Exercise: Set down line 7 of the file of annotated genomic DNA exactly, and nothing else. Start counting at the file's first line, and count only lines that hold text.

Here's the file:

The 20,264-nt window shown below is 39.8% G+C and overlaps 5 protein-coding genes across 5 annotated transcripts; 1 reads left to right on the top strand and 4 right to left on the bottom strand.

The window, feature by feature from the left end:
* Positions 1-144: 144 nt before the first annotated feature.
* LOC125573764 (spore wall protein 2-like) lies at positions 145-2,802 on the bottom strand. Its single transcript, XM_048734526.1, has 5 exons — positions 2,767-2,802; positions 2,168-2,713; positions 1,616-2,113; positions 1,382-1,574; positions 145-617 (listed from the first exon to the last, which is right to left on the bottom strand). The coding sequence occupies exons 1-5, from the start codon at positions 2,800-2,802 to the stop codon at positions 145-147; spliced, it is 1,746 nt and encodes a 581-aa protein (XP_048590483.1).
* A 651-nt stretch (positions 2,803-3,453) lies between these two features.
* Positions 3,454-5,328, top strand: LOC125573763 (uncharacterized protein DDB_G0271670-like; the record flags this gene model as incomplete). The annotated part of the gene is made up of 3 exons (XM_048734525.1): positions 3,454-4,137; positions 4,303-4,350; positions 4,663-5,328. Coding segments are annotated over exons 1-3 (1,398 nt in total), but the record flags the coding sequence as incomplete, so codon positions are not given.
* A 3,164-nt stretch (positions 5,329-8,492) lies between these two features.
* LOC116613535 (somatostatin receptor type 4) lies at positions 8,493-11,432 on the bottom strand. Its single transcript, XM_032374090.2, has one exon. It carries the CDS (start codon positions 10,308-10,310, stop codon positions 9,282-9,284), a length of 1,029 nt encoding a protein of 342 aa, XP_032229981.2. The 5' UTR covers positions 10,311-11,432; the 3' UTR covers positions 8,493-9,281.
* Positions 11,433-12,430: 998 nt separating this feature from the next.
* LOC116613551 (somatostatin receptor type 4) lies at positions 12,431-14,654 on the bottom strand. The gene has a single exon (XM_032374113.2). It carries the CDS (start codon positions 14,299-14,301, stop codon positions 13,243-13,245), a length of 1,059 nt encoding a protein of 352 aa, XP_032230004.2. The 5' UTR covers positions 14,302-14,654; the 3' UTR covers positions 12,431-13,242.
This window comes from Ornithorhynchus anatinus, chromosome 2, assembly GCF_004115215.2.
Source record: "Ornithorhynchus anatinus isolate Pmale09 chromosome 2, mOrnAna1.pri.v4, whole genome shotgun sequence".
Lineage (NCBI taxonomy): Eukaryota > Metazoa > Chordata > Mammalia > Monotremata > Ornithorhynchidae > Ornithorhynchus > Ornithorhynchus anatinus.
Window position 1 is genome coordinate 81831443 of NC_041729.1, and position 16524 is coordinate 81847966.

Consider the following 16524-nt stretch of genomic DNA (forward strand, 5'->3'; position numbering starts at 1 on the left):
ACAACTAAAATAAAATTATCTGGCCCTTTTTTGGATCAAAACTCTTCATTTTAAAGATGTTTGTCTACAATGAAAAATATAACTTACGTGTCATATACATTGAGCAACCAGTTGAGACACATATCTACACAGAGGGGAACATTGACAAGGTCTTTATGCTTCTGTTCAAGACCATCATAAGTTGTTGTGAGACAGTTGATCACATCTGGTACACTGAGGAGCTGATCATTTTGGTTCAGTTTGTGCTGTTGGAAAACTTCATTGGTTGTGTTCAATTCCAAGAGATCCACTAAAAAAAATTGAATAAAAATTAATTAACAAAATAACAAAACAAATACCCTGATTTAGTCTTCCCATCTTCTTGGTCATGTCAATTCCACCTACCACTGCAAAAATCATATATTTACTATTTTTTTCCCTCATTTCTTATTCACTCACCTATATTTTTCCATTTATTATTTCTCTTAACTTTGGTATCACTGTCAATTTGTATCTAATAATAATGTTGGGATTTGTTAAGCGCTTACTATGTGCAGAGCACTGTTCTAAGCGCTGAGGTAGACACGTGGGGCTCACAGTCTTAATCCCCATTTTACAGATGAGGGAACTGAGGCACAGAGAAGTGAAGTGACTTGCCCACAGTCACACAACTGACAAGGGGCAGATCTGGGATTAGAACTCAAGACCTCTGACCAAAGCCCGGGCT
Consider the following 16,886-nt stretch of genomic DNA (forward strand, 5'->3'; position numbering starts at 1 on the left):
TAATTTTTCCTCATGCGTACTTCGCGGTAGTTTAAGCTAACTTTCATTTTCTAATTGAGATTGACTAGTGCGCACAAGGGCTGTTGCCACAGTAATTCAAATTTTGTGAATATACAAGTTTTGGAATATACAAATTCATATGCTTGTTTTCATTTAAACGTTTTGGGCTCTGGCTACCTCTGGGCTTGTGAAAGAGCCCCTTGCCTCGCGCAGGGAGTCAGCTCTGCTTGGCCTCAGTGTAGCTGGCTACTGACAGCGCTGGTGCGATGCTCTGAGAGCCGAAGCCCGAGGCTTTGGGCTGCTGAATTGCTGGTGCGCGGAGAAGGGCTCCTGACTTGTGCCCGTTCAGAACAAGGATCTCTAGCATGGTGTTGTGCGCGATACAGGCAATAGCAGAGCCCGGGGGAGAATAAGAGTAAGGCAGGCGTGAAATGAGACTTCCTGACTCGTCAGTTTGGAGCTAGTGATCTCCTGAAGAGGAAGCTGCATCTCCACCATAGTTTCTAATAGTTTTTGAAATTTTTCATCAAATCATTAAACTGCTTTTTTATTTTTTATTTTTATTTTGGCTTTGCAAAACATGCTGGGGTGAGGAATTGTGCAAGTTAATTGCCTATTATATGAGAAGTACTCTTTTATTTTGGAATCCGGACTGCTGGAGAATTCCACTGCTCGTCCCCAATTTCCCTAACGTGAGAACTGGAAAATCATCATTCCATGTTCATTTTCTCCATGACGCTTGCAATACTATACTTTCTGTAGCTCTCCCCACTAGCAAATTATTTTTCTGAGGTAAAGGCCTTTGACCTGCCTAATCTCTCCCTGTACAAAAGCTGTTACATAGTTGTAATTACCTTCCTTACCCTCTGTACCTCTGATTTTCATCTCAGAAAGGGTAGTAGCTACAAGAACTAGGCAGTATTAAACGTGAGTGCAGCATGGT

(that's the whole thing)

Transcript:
* A 3,164-nt stretch (positions 5,329-8,492) lies between these two features.